Capcom has a stable of retro franchises that helped set standards for their respective genres. High difficulty often played an instrumental part in those standards, which is something that doesn’t play as well now. This puts Capcom at a crossroads when making new entries as harder games might fit with the series but not as well with the times. It’s a tricky balancing act but Capcom’s most recent games have simultaneously honored their legacies while appeasing to multiple different crowds thanks to their intelligent difficulty design.
Purposely abrasive mechanics are part of each franchise’s identity, which is a hard thing to shake. Ink Ribbons and resource management were as synonymous with Resident Evil as falling into spike pits was in Mega Man or getting sliced to ribbons by a toothy demon boss in Devil May Cry.
Forcing these elements into newer installments might be the honest thing to do but it would automatically narrow its audience as it only caters to those who are nostalgic for punishment. And when publishers have a ton of old franchises that rely on the brutal aspects from yesteryear, it puts the developer in a difficult situation. Adapting or staying the same alienates a portion of the game’s potential audience and inflated budgets don’t always allow publishers to willingly ignore would-be customers.
A smoother default difficulty
On the surface, the Resident Evil 2 remake, Resident Evil 7, Mega Man 11, and Devil May Cry 5 all have adapted to modern times to oblige newer players. While Mega Man 11 weirdly doesn’t have autosaves, DMC5 and the RE titles both do. Mega Man 11 does, however, have mid-level checkpoints, which are more frequent on the easier modes.
There’s no need to complete a stage in one sitting or search drawers for an Ink Ribbon. You likely can’t take down a whole mansion full of zombies but there is usually enough ammo to go around in both recent Resident Evil games. Bosses can be tough in Devil May Cry 5, but the abundance of consumable revives and checkpoints ensures that persistence may be enough to stumble through to the final stage.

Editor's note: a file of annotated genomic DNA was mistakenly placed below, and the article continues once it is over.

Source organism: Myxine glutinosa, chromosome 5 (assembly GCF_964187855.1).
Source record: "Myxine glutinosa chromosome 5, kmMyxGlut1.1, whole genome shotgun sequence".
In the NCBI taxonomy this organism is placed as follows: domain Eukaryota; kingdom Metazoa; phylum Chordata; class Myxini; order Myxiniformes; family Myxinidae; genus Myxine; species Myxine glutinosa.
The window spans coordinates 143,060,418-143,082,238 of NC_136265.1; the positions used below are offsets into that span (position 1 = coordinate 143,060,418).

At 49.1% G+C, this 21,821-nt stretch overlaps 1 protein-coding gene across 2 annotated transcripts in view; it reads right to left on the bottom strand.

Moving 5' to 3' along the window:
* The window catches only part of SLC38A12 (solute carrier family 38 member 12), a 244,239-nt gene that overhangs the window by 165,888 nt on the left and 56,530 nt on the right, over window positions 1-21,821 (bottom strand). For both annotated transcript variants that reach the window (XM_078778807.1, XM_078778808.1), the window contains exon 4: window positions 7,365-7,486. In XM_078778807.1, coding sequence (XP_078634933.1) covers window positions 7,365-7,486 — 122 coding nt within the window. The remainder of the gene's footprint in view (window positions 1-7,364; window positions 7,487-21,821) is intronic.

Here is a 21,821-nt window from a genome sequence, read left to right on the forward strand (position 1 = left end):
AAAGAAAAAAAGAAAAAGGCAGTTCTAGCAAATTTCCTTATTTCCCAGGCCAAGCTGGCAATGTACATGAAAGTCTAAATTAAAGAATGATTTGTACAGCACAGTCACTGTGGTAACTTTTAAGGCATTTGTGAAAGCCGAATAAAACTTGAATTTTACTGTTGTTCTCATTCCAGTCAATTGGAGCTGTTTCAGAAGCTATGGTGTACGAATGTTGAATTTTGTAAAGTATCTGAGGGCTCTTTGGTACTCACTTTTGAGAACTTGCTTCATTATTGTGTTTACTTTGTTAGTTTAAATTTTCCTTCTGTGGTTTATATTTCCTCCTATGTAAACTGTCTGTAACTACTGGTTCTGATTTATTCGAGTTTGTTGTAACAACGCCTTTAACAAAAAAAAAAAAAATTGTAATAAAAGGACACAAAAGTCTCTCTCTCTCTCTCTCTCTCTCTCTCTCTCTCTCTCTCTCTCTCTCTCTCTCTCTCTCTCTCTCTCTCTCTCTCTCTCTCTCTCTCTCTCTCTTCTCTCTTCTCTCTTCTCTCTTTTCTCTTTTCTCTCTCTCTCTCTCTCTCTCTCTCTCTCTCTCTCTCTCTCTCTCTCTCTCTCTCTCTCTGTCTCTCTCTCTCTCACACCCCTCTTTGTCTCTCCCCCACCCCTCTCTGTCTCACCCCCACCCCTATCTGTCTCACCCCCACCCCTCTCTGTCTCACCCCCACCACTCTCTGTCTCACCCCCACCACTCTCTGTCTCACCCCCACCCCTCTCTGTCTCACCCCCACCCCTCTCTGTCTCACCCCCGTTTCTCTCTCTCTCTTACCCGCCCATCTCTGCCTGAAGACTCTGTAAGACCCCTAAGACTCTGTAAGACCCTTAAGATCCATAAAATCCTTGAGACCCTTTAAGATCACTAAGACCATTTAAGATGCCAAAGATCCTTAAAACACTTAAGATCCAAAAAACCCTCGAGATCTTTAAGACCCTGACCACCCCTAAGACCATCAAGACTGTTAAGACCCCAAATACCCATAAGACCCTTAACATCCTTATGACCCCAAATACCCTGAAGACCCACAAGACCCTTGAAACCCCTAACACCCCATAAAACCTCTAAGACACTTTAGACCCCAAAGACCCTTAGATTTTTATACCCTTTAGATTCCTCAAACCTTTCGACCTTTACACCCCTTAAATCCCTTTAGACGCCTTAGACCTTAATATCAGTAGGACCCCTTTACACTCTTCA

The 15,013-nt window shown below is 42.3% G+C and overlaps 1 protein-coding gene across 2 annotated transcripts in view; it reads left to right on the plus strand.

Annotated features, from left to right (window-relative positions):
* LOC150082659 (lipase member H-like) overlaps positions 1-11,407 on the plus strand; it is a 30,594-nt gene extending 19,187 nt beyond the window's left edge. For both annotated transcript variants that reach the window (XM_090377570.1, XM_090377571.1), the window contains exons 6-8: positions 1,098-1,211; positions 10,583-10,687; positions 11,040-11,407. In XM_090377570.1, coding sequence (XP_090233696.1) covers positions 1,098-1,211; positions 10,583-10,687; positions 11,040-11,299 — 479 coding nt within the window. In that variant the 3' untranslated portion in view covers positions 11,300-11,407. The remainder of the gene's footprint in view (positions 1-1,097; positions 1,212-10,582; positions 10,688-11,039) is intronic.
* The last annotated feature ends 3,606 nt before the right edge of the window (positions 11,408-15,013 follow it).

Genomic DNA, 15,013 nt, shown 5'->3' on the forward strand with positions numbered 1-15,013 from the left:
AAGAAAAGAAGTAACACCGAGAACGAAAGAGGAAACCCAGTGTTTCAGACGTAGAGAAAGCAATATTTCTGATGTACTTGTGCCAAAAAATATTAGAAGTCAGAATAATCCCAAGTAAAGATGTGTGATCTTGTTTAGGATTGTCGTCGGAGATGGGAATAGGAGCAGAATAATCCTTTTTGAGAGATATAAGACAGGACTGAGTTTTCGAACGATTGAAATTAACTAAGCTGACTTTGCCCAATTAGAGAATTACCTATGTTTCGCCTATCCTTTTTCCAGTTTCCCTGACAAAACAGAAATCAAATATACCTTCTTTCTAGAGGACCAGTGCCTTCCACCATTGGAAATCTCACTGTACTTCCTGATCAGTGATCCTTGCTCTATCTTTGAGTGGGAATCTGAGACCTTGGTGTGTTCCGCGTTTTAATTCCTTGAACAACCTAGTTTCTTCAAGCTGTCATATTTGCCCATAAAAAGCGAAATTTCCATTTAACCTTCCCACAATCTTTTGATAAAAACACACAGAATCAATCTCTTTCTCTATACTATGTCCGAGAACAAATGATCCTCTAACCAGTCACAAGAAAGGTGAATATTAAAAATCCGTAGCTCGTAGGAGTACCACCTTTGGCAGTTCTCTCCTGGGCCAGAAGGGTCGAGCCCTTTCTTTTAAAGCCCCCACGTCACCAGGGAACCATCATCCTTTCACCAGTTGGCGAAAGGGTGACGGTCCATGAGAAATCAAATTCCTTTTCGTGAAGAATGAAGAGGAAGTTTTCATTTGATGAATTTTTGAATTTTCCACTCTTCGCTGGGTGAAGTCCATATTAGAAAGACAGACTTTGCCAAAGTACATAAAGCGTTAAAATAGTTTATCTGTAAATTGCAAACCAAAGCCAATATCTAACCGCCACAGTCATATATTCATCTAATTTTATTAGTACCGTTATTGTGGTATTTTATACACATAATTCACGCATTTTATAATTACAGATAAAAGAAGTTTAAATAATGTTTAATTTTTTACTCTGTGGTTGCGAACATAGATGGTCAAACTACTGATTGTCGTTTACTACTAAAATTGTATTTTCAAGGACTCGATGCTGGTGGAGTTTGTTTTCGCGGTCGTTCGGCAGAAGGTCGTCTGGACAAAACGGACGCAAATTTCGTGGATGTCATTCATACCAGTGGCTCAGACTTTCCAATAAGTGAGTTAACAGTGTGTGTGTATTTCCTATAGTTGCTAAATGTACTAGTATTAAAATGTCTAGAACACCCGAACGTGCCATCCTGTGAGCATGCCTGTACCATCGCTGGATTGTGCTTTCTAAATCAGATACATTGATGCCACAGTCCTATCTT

Dante Must Die
But instead of being the standard, these all only apply to difficulties at or below the normal setting. Save-limiting Ink Ribbons (or cassette tapes in Resident Evil 7) return, checkpoints disappear, resources are more sparse, you take increased damage, and enemies — including Mr. X and Jack Baker — move faster on the harder difficulties in RE7 and the RE2 remake. Resident Evil 7 even goes the extra mile and changes up item locations, enemy spawn points, and how players earn some essential story-related objects. Players now have to buy some necessary items with hidden collectible coins.
Mega Man’s normal mode is aligned more closely with its older installments as it has fewer checkpoints and stronger foes than its two beginner modes. But the Superhero setting is for the sadomasochistic fans as it lacks health or Gear energy pickups and only has checkpoints after mini bosses and before the final boss (who also have additional attacks). Everything from Son of Sparda up in Devil May Cry 5 is incredibly punishing as stronger demons invade earlier levels in bigger numbers, bosses learn new patterns, and, on Dante Must Die, enemies gain their own powerful Devil Triggers forms.